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Welfare Reform on the Web (July 2004): Education - UK - Higher

E IS FOR ERROR

D. MacLeod

Education Guardian, June 8th 2004, p.18-19

Bosses of the doomed e-university were warned two years ago that the project was in trouble. Born at the height of the dotcom boom, Britain's e-university is currently being buried by the education establishment. The Higher Education Funding Council for England is currently trying to salvage what it can of the £62m project as more damning evidence comes to light about the policies and management of UKeU, the company running the scheme.

HIGHER EDUCATION ACT

London: TSO, 2004

The Act gives universities the power to charge students variable fees. These are intended to provide them with additional investment and enable them to compete with the best in the world. From 2006, upfront fees for students will be abolished. Graduates will start repaying their fees once they are earning at least £15,000. Universities wishing to charge more than the current fixed-rate fee will have to enter into an agreement with a new Office of Fair Access (OFFA), setting out their proposals for widening access. They will be expected to encourage applications from under-represented groups and provide the poorest students with at least £300 in financial support if they are charging the maximum £3,000 fee for a curse.

REAPPRAISING LEARNING SUPPORT IN HIGHER EDUCATION

E. Avramidis and D. Skidmore

Research in Post-Compulsory Education, Vol. 9, 2004, p.63-82

Although there have been a number of studies focusing on support services and elimination of barriers for disabled students in higher education, there have been few all-inclusive studies. The study from which the article is drawn examined the issue of "learning support" for the whole student population in a leading university in the south-west of England. The research sought to answer the following questions:

  • what are the students' perceptions of the institutional, tutorial and departmental support they receive and how can these be improved?
  • are the support needs of disabled students distinct from those of "mainstream" ones?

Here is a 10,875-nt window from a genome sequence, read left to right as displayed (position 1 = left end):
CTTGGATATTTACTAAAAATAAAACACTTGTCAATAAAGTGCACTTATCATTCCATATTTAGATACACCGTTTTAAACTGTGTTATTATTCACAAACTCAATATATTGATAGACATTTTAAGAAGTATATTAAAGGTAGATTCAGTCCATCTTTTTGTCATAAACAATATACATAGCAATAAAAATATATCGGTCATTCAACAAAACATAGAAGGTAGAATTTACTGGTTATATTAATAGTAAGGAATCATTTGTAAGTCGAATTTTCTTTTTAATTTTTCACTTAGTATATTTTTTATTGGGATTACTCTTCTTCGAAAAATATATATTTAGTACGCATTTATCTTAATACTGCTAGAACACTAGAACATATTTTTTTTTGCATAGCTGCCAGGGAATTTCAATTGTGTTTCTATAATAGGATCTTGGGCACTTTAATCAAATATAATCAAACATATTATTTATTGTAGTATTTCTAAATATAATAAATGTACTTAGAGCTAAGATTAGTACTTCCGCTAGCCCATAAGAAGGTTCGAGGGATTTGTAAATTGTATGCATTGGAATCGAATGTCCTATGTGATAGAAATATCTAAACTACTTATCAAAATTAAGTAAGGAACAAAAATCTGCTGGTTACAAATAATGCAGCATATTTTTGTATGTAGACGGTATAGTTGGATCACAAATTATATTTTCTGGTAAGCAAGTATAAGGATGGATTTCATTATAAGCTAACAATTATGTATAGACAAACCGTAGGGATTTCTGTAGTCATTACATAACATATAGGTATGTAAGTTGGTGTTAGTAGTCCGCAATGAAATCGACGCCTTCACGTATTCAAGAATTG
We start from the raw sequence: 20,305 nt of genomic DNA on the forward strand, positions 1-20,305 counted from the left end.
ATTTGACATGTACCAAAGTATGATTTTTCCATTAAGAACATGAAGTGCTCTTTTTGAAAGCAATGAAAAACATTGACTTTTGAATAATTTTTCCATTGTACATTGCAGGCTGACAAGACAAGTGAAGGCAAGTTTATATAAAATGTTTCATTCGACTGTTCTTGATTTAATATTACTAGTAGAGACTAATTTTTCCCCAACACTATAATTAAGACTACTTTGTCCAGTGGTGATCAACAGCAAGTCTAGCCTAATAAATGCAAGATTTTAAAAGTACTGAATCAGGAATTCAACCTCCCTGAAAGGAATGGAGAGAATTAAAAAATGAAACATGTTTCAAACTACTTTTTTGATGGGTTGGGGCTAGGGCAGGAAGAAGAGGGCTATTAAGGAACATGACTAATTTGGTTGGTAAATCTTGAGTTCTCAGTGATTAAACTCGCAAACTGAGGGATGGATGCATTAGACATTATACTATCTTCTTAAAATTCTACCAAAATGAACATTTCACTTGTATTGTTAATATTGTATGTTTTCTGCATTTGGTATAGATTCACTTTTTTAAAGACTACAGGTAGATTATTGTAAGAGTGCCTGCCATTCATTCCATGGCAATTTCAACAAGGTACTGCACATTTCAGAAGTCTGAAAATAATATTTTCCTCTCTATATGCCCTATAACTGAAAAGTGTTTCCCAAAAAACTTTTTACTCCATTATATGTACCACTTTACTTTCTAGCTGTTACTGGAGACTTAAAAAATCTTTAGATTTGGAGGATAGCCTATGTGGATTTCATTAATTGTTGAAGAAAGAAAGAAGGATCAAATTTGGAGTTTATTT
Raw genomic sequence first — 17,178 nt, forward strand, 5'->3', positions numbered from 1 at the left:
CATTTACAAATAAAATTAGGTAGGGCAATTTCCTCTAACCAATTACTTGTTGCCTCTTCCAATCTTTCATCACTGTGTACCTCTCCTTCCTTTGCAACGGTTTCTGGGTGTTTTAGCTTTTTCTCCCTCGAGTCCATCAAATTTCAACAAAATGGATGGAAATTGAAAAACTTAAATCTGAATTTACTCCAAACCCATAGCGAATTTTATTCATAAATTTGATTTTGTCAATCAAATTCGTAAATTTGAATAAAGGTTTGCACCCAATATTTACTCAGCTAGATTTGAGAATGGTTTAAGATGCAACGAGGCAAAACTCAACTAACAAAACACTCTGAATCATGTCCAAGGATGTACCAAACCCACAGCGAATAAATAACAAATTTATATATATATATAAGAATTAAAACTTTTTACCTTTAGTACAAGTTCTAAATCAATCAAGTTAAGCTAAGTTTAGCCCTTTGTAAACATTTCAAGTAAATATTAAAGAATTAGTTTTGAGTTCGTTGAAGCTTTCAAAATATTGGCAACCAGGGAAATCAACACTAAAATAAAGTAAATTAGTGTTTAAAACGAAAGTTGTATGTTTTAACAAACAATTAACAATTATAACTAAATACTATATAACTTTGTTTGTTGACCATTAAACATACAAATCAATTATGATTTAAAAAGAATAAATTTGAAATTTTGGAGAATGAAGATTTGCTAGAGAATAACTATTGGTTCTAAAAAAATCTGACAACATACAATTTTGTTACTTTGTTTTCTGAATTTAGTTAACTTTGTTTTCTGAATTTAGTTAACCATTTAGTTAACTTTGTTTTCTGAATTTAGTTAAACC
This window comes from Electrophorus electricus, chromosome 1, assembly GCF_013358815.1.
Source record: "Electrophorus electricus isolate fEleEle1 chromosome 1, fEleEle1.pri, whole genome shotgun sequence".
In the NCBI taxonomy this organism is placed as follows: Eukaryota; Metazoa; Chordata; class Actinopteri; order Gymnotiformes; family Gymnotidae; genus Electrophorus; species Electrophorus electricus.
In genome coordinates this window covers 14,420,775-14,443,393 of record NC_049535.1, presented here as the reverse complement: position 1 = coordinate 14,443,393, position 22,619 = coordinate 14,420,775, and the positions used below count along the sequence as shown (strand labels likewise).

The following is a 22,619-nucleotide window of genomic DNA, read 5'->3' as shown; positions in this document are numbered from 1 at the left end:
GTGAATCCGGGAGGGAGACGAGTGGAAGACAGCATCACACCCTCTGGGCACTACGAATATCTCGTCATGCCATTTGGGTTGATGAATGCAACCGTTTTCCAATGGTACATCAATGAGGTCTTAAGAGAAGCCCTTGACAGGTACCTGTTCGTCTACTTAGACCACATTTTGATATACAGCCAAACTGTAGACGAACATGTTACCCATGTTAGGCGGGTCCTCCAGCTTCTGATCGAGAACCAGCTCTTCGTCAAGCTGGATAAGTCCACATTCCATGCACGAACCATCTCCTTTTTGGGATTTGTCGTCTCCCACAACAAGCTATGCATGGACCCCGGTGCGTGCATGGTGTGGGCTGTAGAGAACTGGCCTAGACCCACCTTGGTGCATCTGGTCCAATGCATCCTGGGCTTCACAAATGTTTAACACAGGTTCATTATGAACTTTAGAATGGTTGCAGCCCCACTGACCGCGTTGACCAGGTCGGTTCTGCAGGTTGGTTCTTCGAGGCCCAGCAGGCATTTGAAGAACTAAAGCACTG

• what are the students' perceptions of the central learning support service and what changes would they like to see in the way this support is provided?

Students' opinions on the university, academic and social support they received were sought through questionnaires. Results showed it is not only disabled students, but a much wider range, who experience difficulties in learning and that therefore "generic" support from the learning support service would be beneficial to many. The study concludes that "disability issues" and "learning support" matters should be located in the mainstream learning and teaching debate.

ROOM FOR IMPROVEMENT

P. Curtis

Guardian Education, June 22nd 2004, p.18-19

In selling off their halls of residence to private firms, are universities evading their pastoral responsibilities to students ?

STATE SCHOOL PUPILS LESS LIKELY TO GET INTO TOP UNIVERSITIES DESPITE GRADES

M. Conrad

Public Finance, May 28th-June 3rd 2004, p.16

An interim report, published by the Sutton Trust, has found that pupils from independent schools dominate the top 13 universities and that state school pupils are less likely to attend top institutions even when they have the same A-level grades as their independently-educated peers. The trust believes that the system of predicted grades is partly to blame, as the state sector tends to underestimate results.

U-TURN TO CUT TUITION FEES FOR THOUSANDS

T. Halpin and D. Charter

The Times, June 24th 2004, p.1

Tens of thousands of old students have been given a reprieve on university tuition fees by the Government. Ministers made a U-turn after universities had privately sounded warnings of chaos in the admissions system next year as students attempted to pre-empt the increase in fees to £3,000 a year in 2006.

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